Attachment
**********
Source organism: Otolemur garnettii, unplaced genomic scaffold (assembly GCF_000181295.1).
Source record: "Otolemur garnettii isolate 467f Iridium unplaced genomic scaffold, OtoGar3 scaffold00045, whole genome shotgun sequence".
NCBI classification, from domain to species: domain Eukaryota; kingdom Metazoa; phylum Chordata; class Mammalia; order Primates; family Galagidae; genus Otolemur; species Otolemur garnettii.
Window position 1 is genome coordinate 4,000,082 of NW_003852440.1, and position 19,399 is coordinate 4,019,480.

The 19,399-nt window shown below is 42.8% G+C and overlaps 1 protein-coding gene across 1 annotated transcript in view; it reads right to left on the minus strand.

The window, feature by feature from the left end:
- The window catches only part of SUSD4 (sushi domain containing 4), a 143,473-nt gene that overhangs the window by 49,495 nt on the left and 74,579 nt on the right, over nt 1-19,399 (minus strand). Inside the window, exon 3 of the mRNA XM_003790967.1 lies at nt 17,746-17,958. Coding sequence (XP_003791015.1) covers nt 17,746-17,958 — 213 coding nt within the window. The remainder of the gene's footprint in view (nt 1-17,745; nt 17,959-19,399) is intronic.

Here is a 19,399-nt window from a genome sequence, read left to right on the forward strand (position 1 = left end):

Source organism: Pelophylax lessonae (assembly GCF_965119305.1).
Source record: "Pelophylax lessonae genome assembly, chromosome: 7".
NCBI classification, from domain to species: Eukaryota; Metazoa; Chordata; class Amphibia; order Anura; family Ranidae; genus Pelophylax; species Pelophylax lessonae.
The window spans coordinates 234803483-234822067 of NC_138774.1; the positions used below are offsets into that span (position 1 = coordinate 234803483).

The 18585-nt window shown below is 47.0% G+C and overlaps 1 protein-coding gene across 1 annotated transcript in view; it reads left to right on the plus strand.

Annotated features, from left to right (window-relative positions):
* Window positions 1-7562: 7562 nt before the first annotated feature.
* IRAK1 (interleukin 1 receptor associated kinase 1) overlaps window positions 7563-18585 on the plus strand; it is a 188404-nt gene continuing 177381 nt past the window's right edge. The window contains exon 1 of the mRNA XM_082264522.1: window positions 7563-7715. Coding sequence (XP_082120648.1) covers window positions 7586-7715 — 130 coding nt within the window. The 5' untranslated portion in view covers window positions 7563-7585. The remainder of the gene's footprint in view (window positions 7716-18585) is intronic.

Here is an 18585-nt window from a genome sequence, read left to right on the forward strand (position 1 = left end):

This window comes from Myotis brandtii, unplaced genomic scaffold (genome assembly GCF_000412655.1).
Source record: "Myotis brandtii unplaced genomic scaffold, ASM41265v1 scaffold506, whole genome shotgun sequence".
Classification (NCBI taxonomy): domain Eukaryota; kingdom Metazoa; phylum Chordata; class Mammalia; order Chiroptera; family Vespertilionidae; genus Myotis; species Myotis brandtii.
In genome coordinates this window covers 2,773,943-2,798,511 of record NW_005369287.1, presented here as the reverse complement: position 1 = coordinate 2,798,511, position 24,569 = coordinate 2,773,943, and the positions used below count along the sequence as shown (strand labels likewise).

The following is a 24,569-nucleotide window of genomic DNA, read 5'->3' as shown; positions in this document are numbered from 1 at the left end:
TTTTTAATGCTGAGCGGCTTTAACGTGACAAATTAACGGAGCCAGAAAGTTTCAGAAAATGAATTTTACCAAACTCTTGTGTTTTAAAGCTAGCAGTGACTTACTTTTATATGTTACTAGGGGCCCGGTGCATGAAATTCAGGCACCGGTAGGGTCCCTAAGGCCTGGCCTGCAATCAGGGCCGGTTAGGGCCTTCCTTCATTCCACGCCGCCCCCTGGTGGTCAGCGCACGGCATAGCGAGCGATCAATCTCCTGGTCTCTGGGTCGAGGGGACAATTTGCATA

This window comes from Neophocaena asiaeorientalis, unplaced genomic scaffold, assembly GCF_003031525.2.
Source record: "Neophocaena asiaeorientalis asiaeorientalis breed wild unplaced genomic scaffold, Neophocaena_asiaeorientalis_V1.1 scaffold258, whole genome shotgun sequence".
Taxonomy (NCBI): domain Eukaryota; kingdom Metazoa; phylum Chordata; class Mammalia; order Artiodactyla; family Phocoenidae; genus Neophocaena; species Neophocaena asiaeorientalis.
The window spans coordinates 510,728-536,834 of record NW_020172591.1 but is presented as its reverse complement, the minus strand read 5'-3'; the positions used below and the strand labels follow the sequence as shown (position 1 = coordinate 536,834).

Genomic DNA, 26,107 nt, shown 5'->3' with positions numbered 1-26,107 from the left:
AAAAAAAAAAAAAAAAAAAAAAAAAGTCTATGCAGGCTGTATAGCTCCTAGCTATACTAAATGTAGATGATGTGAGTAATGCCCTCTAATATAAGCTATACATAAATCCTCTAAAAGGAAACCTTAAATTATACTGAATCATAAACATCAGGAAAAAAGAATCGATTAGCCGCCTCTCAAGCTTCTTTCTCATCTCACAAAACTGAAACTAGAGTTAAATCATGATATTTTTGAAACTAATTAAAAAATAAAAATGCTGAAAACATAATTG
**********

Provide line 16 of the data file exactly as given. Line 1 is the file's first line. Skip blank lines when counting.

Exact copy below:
* IRAK1 (interleukin 1 receptor associated kinase 1) overlaps window positions 7563-18585 on the plus strand; it is a 188404-nt gene continuing 177381 nt past the window's right edge. The window contains exon 1 of the mRNA XM_082264522.1: window positions 7563-7715. Coding sequence (XP_082120648.1) covers window positions 7586-7715 — 130 coding nt within the window. The 5' untranslated portion in view covers window positions 7563-7585. The remainder of the gene's footprint in view (window positions 7716-18585) is intronic.